Tomiyama T, Shoji A, Kataoka K, Suwa Y, Asano S, Kaneko H, Endo N: Inhibition of amyloid beta protein aggregation and neurotoxicity by rifampicin. Its possible function as a hydroxyl radical scavenger. J Biol Chem 271: 6839–6844, 1996PubMedGoogle Scholar
  23. 23.
    Monji A, Tashiro K, Yoshida I, Kaname H, Hayashi Y, Matsuda K, Tashiro N: Laminin inhibits both Abeta40 and Abeta42 fibril formation but does not affect Abeta40 or Abeta42-induced cytotoxicity in PC12 cells. Neurosci Lett 266: 85–88, 1999PubMedGoogle Scholar
  24. 24.
    Pappolla M, Bozner P, Soto C, Shao H, Robakis NK, Zagorski M, Frangione B, Ghiso J: Inhibition of Alzheimer beta-fibrillogenesis by melatonin. J Biol Chem 273: 7185–7188, 1998PubMedGoogle Scholar
  25. 25.
    Hilbich C, Kisters-Woike B, Reed J, Masters CL, Beyreuther K: Substitutions of hydrophobic amino acids reduce the amyloidogenicity of Alzheimer's disease beta A4 peptides. J Mol Biol 228: 460–473, 1992PubMedGoogle Scholar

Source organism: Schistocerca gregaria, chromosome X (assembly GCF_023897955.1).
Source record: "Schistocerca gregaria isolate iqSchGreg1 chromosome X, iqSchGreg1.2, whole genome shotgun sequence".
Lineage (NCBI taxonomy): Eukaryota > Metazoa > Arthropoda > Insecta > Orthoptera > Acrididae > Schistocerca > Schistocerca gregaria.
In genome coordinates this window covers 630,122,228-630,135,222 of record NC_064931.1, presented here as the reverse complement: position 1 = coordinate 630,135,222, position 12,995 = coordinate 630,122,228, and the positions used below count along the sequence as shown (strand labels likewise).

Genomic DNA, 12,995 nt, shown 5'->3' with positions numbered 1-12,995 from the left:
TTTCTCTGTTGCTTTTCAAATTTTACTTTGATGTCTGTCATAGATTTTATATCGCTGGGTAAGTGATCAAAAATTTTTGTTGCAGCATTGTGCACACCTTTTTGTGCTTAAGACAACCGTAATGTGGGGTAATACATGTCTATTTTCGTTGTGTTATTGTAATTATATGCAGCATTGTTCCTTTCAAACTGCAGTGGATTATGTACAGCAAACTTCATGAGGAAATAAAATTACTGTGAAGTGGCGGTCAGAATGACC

26. 26.
    Tjernberg LO, Naslund J, Lindqvist F, Johansson J, Karlstrom AR, Thyberg J, Terenius L, Nordstedt C: Arrest of beta-amyloid fibril formation by a pentapeptide ligand. J Biol Chem 271: 8545–8548, 1996PubMedGoogle Scholar
  27. 27.
    Soto C, Kindy MS, Baumann M, Frangione B: Inhibition of Alzheimer's amyloidosis by peptides that prevent beta-sheet conformation. Biochem Biophys Res Commun 226: 672–680, 1996PubMedGoogle Scholar
  28. 28.
    Hughes SR, Goyal S, Sun JE, Gonzalez-DeWhitt P, Fortes MA, Riedel NG, Sahasrabudhe SR: Two-hybrid system as a model to study the interaction of beta-amyloid peptide monomers. Proc Natl Acad Sci USA 93: 2065–2070, 1996PubMedGoogle Scholar
  29. 29.
    Pallitto MM, Ghanta J, Heinzelman P, Kiessling LL, Murphy RM: Recognition sequence design for peptidyl modulators of beta-amyloid aggregation and toxicity. Biochemistry 38: 3570–3578, 1999PubMedGoogle Scholar
  30. 30.
    Watanabe K, Nakamura K, Akikusa S, Okada T, Kodaka M, Konakahara T, Okuno H: Inhibitors of fibril formation and cytotoxicity of beta-amyloid peptide composed of KLVFF recognition element and flexible hydrophilic disrupting element. Biochem Biophys Res Commun 290: 121–124, 2002PubMedGoogle Scholar